The Productivity Effects of Privatization: Longitudinal Estimates from Hungary, Romania, Russia, and Ukraine
J. David Brown (),
John Earle () and
No 05-121, Upjohn Working Papers and Journal Articles from W.E. Upjohn Institute for Employment Research
This paper estimates the effect of privatization on multifactor productivity (MFP) using long panel data for nearly the universe of initially state-owned manufacturing firms in four economies. We exploit the key longitudinal feature of our data to measure and control for pre-privatization selection bias and to estimate long-run impacts. We find that the magnitudes of our estimates are robust to alternative functional forms, but sensitive to how we control for selection. Our preferred random growth models imply that majority privatization raises MFP about 15% in Romania, 8% in Hungary, and 2% in Ukraine, while in Russia it lowers it 3%. Privatization to foreign rather than domestic investors has a larger impact, 18-35%, in all countries. Positive domestic effects appear within a year in Hungary, Romania, and Ukraine and continue growing thereafter, but take 5 years after privatization to emerge in Russia.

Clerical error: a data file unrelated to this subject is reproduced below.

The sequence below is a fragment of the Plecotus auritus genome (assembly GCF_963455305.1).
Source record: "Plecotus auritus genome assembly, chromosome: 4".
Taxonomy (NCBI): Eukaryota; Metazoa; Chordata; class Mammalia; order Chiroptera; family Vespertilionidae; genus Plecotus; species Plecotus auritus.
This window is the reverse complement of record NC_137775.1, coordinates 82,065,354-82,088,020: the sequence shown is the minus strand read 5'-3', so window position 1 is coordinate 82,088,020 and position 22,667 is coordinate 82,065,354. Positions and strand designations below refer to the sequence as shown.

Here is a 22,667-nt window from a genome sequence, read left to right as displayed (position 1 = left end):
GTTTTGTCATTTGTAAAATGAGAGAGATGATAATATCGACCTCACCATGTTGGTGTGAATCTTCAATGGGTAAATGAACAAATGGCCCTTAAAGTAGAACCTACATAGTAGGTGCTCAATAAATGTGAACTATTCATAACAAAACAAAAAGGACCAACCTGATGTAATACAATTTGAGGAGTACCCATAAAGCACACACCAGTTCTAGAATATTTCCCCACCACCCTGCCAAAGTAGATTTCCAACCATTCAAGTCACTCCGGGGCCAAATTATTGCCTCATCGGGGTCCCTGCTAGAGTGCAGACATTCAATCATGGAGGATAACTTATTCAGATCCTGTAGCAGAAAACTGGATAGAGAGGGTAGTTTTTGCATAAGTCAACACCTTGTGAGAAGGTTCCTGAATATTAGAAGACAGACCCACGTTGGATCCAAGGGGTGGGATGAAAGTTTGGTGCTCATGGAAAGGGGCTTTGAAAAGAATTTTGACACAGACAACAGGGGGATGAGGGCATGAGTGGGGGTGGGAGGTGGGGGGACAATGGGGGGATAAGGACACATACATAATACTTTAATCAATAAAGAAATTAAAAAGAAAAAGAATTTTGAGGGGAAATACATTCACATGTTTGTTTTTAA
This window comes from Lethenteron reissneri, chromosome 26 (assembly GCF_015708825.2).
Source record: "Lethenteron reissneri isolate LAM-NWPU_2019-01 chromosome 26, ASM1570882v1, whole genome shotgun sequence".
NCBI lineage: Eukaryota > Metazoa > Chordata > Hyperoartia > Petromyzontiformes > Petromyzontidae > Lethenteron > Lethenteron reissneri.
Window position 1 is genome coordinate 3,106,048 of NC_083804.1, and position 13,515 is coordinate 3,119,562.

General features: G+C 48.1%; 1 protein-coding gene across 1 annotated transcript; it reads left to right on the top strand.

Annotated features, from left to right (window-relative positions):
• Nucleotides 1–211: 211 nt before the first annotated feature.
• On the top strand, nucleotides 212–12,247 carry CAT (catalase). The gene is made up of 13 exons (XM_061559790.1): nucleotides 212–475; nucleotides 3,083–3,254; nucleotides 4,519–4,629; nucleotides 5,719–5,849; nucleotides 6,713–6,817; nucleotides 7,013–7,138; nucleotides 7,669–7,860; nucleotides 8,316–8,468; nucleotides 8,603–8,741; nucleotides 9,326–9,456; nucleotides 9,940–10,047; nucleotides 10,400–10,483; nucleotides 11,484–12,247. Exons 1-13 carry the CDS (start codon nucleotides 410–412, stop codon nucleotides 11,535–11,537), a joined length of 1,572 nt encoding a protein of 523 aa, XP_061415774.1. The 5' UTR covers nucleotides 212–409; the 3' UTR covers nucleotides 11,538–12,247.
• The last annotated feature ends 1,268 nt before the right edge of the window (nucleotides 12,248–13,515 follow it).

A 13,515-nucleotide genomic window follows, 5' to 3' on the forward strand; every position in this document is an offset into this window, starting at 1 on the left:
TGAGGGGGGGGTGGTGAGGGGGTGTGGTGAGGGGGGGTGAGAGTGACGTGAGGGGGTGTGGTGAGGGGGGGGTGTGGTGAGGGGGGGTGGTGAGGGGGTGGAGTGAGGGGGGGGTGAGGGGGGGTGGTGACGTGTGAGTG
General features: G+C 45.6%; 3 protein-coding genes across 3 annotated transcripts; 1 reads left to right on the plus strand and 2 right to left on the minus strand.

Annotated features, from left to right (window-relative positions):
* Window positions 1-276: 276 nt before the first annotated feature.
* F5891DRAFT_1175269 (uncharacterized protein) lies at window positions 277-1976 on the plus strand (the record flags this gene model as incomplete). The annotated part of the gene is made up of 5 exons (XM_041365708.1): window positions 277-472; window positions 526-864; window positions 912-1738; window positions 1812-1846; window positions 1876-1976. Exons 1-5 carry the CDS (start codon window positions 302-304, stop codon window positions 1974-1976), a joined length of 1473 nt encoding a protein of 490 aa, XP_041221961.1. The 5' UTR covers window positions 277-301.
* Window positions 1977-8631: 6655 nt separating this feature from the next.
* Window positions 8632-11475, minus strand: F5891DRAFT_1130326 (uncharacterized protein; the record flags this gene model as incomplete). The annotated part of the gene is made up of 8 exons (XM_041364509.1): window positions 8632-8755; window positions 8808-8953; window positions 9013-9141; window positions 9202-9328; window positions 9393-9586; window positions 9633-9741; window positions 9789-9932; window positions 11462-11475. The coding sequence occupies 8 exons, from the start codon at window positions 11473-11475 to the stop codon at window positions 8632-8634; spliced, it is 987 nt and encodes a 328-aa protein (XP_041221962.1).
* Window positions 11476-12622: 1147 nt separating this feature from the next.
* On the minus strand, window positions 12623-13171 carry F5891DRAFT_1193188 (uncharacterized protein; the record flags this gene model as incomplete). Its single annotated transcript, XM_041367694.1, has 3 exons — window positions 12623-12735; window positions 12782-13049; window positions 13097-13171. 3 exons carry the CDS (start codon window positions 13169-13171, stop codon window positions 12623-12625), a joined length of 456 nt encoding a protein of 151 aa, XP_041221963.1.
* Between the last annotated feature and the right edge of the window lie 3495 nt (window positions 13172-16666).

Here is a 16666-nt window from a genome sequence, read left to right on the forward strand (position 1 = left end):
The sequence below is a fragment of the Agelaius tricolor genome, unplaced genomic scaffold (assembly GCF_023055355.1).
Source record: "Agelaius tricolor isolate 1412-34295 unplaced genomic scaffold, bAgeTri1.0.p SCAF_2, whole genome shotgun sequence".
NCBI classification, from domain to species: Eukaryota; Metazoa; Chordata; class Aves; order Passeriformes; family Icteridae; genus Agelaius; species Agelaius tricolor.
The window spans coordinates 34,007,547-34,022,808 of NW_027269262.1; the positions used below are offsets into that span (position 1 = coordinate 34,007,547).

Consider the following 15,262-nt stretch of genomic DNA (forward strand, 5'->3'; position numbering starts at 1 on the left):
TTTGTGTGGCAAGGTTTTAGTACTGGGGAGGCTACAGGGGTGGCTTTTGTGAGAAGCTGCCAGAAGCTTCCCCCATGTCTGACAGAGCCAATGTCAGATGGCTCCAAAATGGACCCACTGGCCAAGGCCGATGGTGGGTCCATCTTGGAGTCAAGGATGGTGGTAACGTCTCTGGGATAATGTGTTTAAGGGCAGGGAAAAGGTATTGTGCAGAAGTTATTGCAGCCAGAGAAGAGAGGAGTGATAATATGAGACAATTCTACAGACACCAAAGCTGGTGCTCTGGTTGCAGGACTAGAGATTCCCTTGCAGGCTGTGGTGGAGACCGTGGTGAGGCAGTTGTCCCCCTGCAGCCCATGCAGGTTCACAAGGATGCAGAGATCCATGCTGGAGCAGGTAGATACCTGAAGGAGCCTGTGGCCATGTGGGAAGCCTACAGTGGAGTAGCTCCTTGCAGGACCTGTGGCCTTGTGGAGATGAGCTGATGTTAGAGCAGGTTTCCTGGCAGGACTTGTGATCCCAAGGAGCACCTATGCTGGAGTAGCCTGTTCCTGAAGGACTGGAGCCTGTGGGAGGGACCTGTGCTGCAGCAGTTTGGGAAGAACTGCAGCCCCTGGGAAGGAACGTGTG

Keywords: privatization; productivity; foreign ownership; random growth model; transition; Hungary; Romania; Russia; Ukraine (search for similar items in EconPapers)
JEL-codes: D24 G34 L33 P31 (search for similar items in EconPapers)
New Economics Papers: this item is included in nep-cis, nep-eec, nep-eff, nep-pbe and nep-tra
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Journal Article: The Productivity Effects of Privatization: Longitudinal Estimates from Hungary, Romania, Russia, and Ukraine (2006)
Working Paper: The Productivity Effects of Privatization: Longitudinal Estimates from Hungary, Romania, Russia, and Ukraine (2005)
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Persistent link: https://EconPapers.repec.org/RePEc:upj:weupjo:05-121
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